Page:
While the crust is baking, mix the blueberries, sugar and oats
Pour into crust when it has baked

Bake at 375 for about 30 minutes.  You can cover the top with foil if you like to protect the edges of the crust.

Feed it to happy, intrepid, inter-vegetable travellers…

20140831_184827-001 Now I will say that this came out a bit cobbler-ish as well, but the edges of the pie crust were crispy, so I”m thinking that if I made it a little thinner and cooked it a little longer prior to filling that it might come out more crispy.  On the other hand, this really rocked, and all 3 of us had seconds… so why mess with it?

20140831_184835-001May your September be full of pie!

 

 

Pleasing Picky Pants…Oven Baked Carrot Fries

I have an unwritten policy as regards dinner planning in my house. It’s important to remind you all that I am the mother of one VERY picky eater. When I say picky I don’t just mean that she makes faces when she eats or that she really loves the foods that all children love most.  When I say picky I mean my daughter has about 5 foods in the world that she enjoys, the rest is either nearly tolerable or yucky. We spend a LOT of time in nearly tolerable. When I plan a few days worth of meals I attempt to ensure that at least every few days I make something that Ms. Picky Pants might actually almost enjoy (even if it’s not one of the top 5). If I know the main dish isn’t anywhere near the top 5, I try to make up for it with sides she might like to ensure some level of dinner time tranquility. Which brings us to tonight.

Having backed myself into a grocery corner by running out of time yesterday, I was committed to having my beloved nutshroom burgers. I should mention that Mr. Little Sis and I both love these. My son is not enthusiastic, but is accepting. My daughter USED to love these burgers. That’s the other thing I should tell you about the top 5 foods Ms. Picky Pants enjoys. They rotate out on a daily basis. I’m not making this up. In response to “I thought you liked this dish sweetie,” my daughter will say “I DID like it before, but I DON’T like it today.” Yes, she is going to be the death of me. You can, perhaps, now also see why I don’t accommodate her preferences more than I do. I’d have to actually know what her preferences are on that day to even consider accommodating her. I digress.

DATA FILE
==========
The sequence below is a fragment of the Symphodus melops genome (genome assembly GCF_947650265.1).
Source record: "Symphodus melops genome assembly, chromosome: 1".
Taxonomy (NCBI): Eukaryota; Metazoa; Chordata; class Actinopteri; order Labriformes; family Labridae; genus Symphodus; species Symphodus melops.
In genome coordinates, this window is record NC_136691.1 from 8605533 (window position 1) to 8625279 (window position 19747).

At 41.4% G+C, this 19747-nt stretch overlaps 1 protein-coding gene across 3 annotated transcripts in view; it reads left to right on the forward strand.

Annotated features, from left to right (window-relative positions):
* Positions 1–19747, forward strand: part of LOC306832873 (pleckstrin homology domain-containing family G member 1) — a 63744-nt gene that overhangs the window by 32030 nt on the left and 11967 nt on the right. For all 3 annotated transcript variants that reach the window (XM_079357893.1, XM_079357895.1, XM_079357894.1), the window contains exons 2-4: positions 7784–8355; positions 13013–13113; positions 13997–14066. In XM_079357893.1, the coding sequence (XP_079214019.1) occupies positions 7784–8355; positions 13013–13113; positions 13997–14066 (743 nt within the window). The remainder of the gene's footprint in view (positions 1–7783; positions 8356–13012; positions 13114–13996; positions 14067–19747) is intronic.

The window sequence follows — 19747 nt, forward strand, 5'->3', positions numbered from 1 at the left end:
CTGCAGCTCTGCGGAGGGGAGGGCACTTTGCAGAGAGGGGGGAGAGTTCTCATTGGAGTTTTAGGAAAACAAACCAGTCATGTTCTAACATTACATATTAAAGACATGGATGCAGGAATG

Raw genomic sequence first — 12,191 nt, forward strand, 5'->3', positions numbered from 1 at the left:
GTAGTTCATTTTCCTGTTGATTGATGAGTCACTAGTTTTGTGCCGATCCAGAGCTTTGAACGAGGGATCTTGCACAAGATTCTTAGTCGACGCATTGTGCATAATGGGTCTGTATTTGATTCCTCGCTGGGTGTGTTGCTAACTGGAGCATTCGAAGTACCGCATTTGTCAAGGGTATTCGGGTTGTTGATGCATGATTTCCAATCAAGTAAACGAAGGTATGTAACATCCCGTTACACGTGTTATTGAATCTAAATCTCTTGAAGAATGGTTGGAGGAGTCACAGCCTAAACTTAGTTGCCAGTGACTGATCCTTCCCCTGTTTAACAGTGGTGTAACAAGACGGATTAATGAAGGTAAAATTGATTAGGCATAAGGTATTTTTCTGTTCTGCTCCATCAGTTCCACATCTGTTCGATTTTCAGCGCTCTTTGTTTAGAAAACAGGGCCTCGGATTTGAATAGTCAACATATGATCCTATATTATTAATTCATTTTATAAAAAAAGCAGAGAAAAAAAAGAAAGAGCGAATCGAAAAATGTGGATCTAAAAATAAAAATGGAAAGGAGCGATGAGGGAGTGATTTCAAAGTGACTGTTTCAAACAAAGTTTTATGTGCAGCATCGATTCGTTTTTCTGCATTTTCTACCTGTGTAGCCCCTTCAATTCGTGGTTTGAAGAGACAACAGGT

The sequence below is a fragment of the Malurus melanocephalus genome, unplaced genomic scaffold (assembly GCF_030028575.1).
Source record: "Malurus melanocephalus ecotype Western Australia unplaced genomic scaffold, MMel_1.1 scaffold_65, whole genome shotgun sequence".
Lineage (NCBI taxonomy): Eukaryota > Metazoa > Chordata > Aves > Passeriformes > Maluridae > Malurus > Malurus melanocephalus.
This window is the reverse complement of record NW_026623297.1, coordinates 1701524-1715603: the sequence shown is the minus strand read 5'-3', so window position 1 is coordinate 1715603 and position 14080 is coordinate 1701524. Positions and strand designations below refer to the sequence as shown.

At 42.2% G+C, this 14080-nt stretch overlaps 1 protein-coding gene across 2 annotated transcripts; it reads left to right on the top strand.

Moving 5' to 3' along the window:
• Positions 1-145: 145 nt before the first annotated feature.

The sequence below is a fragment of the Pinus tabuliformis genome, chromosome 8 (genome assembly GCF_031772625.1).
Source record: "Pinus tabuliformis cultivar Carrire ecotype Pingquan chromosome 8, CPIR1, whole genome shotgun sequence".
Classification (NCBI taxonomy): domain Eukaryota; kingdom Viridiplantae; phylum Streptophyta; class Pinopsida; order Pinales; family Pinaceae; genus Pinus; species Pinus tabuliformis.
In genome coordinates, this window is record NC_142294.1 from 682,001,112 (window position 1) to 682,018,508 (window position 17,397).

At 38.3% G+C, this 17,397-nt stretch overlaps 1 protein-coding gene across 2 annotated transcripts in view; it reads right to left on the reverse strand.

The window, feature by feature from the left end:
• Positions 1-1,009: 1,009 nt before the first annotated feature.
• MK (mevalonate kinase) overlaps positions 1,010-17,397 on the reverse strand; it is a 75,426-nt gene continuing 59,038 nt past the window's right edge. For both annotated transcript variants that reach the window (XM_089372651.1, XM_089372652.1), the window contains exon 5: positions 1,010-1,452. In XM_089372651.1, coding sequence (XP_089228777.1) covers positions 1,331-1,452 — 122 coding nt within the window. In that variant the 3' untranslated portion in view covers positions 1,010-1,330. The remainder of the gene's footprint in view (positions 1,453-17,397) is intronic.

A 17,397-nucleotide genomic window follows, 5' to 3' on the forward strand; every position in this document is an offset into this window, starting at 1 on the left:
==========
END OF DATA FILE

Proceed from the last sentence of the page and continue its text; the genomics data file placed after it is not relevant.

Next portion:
photo IMG_0670.jpgIn order to make the nutshroom burger dinner a pleasant experience I had decided to make oven fries. Many problems can be solved with my oven fries. When the time came to get started this evening, I realized that I had failed to procure the needed spuds. My own garden spuds are not quite ready for fry size, so I decided to do some creative improvising. Internet search engine to the rescue. Carrot fries coming up, thanks to William Sonoma. Continue reading

GF Pancake Mix – Making Time for Pancakes

What if some fine morning when you have time to make pancakes you used 3 or 4 bowls?  1 bowl for the pancakes to make that day and the other 2 or 3 bowls to add all of the dry ingredients for another morning’s pancakes?  Might make it easier to get those cakes going on a busier morning…..

I’m still thinking about saving time, so when I saw this post from our good friend Annie at Unrefined Vegan, I decided I had to give it a GF go.  Please feel check out her version which is chock full of interesting grains and flours as well as the idea that you can flavor up a batch of pancakes or waffles once you start with the basic recipe.   Gluten free or Gluten full – pancakes are a lovely way to start the day and we’re going to see if I can whip up a batch of pancakes tomorrow morning before school if I have the head start of pre-mixing all of the dry ingredients. Continue reading

Help for Hummingbirds : Kids & Real Food